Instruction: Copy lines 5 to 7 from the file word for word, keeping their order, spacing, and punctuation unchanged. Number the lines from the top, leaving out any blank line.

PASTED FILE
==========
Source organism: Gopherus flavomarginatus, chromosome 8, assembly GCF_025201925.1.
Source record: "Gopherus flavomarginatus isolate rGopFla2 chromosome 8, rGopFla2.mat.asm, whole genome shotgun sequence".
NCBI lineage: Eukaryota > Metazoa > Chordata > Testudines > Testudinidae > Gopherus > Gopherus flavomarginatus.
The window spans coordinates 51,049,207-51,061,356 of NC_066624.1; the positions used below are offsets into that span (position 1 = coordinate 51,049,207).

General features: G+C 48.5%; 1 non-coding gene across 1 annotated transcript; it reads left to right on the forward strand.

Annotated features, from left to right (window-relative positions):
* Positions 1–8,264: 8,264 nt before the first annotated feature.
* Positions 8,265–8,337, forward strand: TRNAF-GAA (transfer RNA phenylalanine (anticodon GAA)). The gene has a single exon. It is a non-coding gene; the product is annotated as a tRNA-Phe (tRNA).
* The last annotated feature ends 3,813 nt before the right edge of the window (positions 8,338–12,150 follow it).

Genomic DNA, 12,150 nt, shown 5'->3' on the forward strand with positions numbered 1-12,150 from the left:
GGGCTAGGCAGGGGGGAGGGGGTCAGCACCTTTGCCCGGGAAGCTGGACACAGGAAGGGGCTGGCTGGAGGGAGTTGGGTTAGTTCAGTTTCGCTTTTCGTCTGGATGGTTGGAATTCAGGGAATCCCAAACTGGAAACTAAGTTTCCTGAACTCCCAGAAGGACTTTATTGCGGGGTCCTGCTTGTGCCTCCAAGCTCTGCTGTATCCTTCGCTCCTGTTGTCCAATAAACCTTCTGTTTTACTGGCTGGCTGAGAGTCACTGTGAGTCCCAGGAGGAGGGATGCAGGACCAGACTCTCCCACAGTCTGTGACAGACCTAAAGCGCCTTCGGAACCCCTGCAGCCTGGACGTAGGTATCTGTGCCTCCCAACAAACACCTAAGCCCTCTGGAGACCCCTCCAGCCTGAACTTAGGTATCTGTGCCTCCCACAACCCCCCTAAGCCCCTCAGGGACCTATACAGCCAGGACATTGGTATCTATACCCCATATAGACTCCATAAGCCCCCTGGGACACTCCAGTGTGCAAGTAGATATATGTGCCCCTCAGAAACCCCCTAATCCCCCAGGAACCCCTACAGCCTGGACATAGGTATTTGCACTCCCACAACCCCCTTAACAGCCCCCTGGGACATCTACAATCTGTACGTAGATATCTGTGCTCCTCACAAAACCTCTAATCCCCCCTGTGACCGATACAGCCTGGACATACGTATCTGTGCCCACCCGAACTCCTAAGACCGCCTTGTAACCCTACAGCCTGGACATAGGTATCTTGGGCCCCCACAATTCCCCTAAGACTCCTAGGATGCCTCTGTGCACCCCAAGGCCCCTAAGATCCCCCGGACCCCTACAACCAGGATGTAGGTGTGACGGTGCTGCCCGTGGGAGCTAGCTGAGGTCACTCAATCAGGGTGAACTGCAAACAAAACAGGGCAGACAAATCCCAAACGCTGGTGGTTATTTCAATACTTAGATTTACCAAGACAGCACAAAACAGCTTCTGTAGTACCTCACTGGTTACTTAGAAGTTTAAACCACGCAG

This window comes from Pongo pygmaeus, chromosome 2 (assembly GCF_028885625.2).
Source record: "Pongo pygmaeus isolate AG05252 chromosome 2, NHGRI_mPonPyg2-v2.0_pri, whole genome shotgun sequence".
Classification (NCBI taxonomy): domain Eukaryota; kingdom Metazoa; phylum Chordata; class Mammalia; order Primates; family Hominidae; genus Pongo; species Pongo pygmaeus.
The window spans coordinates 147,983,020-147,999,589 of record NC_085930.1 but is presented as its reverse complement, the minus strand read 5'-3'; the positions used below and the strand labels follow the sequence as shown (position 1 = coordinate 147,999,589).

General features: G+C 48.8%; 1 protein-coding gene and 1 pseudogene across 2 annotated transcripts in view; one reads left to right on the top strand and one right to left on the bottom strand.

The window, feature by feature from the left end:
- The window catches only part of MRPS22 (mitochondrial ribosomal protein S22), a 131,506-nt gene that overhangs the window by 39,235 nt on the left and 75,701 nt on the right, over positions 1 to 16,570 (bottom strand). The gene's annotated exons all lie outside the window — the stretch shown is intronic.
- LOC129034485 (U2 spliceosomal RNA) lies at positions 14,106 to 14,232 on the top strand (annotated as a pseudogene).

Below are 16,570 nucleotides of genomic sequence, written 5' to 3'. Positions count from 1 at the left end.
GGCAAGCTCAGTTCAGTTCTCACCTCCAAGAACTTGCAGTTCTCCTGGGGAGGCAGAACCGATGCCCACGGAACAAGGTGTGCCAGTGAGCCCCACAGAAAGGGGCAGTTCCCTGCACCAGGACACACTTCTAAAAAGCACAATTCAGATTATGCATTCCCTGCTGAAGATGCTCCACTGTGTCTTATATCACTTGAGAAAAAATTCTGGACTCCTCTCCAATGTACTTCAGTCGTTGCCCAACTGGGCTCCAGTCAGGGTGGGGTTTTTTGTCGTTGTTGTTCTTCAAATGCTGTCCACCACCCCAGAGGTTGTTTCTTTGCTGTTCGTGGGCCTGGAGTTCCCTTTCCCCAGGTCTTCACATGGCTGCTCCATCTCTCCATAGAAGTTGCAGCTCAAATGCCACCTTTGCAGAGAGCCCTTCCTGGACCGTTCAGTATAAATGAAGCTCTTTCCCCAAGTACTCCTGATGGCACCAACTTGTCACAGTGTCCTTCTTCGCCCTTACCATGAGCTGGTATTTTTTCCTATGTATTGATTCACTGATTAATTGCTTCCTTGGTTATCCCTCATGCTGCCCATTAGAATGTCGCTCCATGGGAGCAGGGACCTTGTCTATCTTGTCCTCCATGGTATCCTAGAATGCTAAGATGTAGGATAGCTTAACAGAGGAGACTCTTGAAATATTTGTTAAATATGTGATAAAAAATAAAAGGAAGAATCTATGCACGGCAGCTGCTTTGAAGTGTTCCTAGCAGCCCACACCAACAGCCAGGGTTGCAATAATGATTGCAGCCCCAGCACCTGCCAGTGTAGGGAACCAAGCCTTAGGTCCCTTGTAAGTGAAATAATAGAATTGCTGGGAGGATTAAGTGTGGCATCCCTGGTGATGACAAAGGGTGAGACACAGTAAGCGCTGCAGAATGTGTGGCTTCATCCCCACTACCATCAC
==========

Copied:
General features: G+C 48.5%; 1 non-coding gene across 1 annotated transcript; it reads left to right on the forward strand.

Annotated features, from left to right (window-relative positions):
* Positions 1–8,264: 8,264 nt before the first annotated feature.